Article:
- Intense feelings of boredom
- Nausea or dizziness
- Heartburn and other gastrointestinal complications
- Sudden shifts in mood
- Sore or dry throat
- Abnormal or decreased heart rate
- Low blood pressure
- Tingling of the extremities
- Sweats, hot flashes or chills
- Increase of appetite
- Feelings of anxiety
- Diarrhea or constipation
Weeks 2 – 4
Continuing the withdrawal symptoms into week two is fatigue. As your body chemistry adjusts to functioning without nicotine, it will suffer moderate to severe waning energy levels. Your body may feel tired more often, or you may tire very easily. Fatigue with bouts of insomnia is common.
You may experience weight gain, as your body will attempt to supplement the actions of smoking with eating. This may also lead to unhealthy eating habits.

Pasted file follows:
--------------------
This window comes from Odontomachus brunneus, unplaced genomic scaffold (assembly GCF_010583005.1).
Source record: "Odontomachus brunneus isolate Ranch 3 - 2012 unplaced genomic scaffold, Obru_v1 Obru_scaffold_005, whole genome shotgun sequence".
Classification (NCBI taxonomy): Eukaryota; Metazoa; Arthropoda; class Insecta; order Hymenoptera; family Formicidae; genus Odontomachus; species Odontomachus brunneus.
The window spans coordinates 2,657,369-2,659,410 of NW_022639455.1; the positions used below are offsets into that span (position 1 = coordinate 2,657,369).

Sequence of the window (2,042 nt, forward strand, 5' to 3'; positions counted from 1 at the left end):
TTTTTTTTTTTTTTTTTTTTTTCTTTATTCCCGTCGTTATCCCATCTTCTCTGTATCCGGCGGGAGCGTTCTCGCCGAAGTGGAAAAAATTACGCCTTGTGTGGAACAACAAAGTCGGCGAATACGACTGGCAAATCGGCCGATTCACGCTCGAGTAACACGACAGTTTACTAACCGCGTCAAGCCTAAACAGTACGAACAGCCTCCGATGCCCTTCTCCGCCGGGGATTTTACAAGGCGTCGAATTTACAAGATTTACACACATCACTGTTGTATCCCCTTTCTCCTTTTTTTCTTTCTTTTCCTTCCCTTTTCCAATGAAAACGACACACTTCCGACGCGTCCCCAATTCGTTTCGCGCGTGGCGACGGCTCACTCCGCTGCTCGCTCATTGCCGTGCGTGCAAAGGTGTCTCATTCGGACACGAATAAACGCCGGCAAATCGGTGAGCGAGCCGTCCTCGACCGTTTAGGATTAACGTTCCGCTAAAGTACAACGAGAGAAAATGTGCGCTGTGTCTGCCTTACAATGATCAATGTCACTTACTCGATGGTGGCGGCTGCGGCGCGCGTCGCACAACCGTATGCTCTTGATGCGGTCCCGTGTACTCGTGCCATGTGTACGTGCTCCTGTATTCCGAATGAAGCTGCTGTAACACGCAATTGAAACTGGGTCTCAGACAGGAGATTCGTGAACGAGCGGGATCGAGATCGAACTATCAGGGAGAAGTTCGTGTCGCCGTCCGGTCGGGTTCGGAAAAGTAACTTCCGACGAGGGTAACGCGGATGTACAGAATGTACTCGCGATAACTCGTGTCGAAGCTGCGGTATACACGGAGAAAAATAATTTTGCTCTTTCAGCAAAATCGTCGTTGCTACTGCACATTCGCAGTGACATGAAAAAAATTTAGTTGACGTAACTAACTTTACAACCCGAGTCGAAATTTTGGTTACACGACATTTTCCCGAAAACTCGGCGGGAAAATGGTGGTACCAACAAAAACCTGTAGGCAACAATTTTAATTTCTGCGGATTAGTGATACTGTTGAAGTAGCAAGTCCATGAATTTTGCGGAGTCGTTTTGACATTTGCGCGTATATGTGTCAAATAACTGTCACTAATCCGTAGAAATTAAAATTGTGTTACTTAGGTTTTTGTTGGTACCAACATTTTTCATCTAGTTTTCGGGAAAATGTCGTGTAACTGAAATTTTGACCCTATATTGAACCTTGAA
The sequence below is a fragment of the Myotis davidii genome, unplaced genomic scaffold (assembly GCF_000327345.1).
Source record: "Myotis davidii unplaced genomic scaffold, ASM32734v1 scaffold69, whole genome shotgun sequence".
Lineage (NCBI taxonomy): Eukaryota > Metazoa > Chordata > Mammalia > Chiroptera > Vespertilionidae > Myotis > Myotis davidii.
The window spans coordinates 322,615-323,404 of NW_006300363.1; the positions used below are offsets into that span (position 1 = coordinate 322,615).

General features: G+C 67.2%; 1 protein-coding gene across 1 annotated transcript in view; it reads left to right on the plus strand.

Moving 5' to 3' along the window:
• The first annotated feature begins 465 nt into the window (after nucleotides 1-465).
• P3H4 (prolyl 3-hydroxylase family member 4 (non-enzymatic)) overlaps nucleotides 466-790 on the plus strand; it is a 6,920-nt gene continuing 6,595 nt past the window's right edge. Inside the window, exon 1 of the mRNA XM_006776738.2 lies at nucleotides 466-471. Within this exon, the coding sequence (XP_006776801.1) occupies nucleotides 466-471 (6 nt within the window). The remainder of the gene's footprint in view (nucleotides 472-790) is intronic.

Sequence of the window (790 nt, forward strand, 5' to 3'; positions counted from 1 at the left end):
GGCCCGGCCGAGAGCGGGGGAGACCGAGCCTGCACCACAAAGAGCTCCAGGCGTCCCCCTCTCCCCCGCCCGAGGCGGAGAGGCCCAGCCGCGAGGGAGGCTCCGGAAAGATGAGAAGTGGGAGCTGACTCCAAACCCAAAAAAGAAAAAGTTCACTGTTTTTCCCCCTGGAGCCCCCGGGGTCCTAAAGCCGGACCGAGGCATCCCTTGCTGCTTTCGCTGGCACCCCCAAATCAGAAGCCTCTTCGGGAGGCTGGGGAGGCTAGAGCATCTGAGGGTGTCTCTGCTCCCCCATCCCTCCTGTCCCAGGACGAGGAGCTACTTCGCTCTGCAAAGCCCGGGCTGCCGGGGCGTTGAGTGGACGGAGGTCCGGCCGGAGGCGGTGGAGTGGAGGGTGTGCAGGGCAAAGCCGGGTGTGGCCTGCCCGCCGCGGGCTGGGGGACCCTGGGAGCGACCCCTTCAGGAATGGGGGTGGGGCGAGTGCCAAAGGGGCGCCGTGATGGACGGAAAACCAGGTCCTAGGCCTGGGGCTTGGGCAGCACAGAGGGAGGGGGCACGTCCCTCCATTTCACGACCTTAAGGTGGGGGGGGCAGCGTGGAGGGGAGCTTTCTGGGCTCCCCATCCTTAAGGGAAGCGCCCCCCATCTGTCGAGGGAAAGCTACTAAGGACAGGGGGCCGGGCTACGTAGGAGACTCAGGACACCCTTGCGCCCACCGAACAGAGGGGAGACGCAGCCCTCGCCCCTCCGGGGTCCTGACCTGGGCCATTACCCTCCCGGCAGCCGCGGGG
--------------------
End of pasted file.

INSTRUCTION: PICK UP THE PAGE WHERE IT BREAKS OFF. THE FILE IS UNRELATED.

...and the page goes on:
Insomnia and restlessness may become more prevalent. As with any form of sleep deprivation, your cognitive function will decrease.
In addition to the symptoms listed in the acute phase, these new additions can cause issues and complications in regards to the individual’s daily routine. According to drug.addictionblog.org, common prescriptions to aid in overcoming the symptoms of nicotine withdrawal are:
- Antidepressants – The antidepressant bupropion is FDA-approved and can help people quit smoking. The brand name for bupropion is Zyban.
- Nicotine replacement therapy – Nicotine replacement therapy supplies enough nicotine to the body to prevent withdrawal symptoms but not enough to provide the quick jolt caused by inhaling a cigarette. Nicotine gum or skin patches are available over the counter, but you need a prescription to use nicotine nasal spray and nicotine inhalers.
- Smoking cessation medicines – Varenicline tartrate (Chantix) is also used for smoking cessation. These medications are non-nicotine based but still act at the sites in the brain affected by nicotine. Ask your doctor about this new generation of medicine which may help you quit nicotine dependence by easing withdrawal symptoms and blocking the effects of nicotine if you start smoking again.”